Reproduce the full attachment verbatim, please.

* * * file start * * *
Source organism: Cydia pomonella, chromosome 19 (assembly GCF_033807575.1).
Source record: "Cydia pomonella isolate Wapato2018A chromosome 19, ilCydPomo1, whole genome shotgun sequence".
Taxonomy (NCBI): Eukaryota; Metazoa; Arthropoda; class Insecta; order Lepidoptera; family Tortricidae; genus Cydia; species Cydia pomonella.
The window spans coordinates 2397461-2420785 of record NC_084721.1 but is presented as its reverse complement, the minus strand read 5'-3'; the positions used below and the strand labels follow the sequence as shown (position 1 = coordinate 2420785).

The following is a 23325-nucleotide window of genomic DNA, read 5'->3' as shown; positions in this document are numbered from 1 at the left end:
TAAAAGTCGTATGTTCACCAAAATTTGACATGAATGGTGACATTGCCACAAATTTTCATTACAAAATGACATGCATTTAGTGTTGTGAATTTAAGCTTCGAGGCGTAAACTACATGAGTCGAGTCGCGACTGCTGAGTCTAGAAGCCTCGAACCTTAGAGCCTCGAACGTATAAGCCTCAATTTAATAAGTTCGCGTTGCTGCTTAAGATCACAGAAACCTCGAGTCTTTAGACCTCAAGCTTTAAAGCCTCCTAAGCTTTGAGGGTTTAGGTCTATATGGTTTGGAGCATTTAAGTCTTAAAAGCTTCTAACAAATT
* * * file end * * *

Source organism: Cydia pomonella, chromosome 19 (assembly GCF_033807575.1).
Source record: "Cydia pomonella isolate Wapato2018A chromosome 19, ilCydPomo1, whole genome shotgun sequence".
Taxonomy (NCBI): Eukaryota; Metazoa; Arthropoda; class Insecta; order Lepidoptera; family Tortricidae; genus Cydia; species Cydia pomonella.
The window spans coordinates 2397461-2420785 of record NC_084721.1 but is presented as its reverse complement, the minus strand read 5'-3'; the positions used below and the strand labels follow the sequence as shown (position 1 = coordinate 2420785).

The following is a 23325-nucleotide window of genomic DNA, read 5'->3' as shown; positions in this document are numbered from 1 at the left end:
TAAAAGTCGTATGTTCACCAAAATTTGACATGAATGGTGACATTGCCACAAATTTTCATTACAAAATGACATGCATTTAGTGTTGTGAATTTAAGCTTCGAGGCGTAAACTACATGAGTCGAGTCGCGACTGCTGAGTCTAGAAGCCTCGAACCTTAGAGCCTCGAACGTATAAGCCTCAATTTAATAAGTTCGCGTTGCTGCTTAAGATCACAGAAACCTCGAGTCTTTAGACCTCAAGCTTTAAAGCCTCCTAAGCTTTGAGGGTTTAGGTCTATATGGTTTGGAGCATTTAAGTCTTAAAAGCTTCTAACAAATT